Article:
Julian Sturdy – 2014 Parliamentary Question to the Department for Communities and Local Government

The below Parliamentary question was asked by Julian Sturdy on 2014-03-26.

To ask the Secretary of State for Communities and Local Government, what assessment he has made of the prevalence of wind turbine developers using the Community Right to Build scheme to circumvent the local planning process.

Kris Hopkins

The Community Right to Build allows local communities to undertake small-scale, site-specific, community-led developments. It may only be used by community organisations in which local people in the relevant neighbourhood area have a majority of the voting rights and have the majority on the board of directors or governing body of the organisation, and, include different people from at least 10 different addresses within the area. This means the Community Right to Build cannot be used by property developers, including wind turbine developers, to gain planning permission for their development proposal – unless that development is something that the community wishes to see and which the community initiates.

Proposals that require an Environmental Impact Assessment or are likely to have significant effects on a site protected under the Habitats Regulations are not eligible to use the Community Right to Build. Where proposals are eligible they will be tested by an independent examiner to see that they are appropriate in the light of national planning policy and generally conform with the strategic policies of the Local Plan for the area and any neighbourhood plans that are in force.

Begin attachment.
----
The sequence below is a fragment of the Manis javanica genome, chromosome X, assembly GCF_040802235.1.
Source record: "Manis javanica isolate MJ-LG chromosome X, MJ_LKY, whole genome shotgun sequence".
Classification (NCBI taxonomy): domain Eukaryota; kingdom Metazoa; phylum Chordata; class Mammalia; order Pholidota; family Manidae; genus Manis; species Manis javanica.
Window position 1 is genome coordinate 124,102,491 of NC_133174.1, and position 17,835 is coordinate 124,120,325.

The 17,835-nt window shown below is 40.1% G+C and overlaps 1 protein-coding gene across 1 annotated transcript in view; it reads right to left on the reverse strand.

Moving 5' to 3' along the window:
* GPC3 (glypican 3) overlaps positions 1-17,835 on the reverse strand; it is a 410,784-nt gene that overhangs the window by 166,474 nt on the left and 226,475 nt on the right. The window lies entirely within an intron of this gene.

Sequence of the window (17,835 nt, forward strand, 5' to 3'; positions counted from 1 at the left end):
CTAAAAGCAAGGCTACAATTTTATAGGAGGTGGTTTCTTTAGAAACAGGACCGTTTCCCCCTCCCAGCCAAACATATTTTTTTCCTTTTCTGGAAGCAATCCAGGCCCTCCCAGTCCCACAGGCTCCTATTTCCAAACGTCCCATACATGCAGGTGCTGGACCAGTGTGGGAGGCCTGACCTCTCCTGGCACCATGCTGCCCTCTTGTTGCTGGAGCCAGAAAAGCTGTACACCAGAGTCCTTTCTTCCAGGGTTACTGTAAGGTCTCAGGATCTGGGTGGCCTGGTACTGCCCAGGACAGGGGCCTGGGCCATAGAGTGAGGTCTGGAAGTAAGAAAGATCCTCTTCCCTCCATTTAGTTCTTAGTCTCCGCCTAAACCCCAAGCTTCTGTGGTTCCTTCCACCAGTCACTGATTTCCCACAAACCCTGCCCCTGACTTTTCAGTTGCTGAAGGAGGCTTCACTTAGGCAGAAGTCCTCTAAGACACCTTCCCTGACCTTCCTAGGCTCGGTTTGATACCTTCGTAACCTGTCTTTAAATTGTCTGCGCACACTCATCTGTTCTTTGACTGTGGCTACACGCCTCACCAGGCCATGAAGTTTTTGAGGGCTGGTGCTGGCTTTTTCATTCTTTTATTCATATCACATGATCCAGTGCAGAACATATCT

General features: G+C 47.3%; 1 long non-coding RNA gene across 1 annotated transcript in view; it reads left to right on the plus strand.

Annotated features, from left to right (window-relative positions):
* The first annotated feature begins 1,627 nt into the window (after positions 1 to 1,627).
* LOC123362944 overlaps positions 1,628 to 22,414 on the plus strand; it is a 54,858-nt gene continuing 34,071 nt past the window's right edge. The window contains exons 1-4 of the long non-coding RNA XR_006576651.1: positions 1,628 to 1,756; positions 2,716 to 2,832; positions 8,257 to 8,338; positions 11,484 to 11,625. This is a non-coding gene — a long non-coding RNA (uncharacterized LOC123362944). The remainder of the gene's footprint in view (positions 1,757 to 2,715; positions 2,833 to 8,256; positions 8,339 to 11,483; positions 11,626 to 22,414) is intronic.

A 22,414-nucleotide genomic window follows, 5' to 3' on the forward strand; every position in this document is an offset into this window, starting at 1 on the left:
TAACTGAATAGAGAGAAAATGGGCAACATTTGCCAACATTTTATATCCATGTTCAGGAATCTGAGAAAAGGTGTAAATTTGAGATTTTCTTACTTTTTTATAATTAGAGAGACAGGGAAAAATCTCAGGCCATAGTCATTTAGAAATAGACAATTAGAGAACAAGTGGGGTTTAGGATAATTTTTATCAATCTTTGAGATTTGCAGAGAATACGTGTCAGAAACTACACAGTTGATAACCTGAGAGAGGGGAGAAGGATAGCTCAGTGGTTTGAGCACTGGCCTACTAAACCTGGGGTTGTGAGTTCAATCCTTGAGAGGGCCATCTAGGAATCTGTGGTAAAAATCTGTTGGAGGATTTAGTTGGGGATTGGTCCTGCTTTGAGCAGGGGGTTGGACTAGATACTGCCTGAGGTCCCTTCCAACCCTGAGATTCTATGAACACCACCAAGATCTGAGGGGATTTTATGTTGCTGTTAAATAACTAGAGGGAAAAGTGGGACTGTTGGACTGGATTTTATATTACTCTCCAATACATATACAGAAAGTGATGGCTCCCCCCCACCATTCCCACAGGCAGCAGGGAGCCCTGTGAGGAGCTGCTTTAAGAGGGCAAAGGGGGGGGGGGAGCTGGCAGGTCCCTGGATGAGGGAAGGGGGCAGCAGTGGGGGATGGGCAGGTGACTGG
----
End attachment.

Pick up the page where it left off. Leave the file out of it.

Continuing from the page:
The National Planning Policy Framework is very clear that local councils should design their policies to ensure the adverse impacts of renewable energy developments are addressed satisfactorily. To help implement the environmental balance expected by the Framework, we issued new planning practice guidance for renewable and low carbon energy last July. The guidance makes clear that the need for renewable energy does not automatically override environmental protections and the planning concerns of local communities.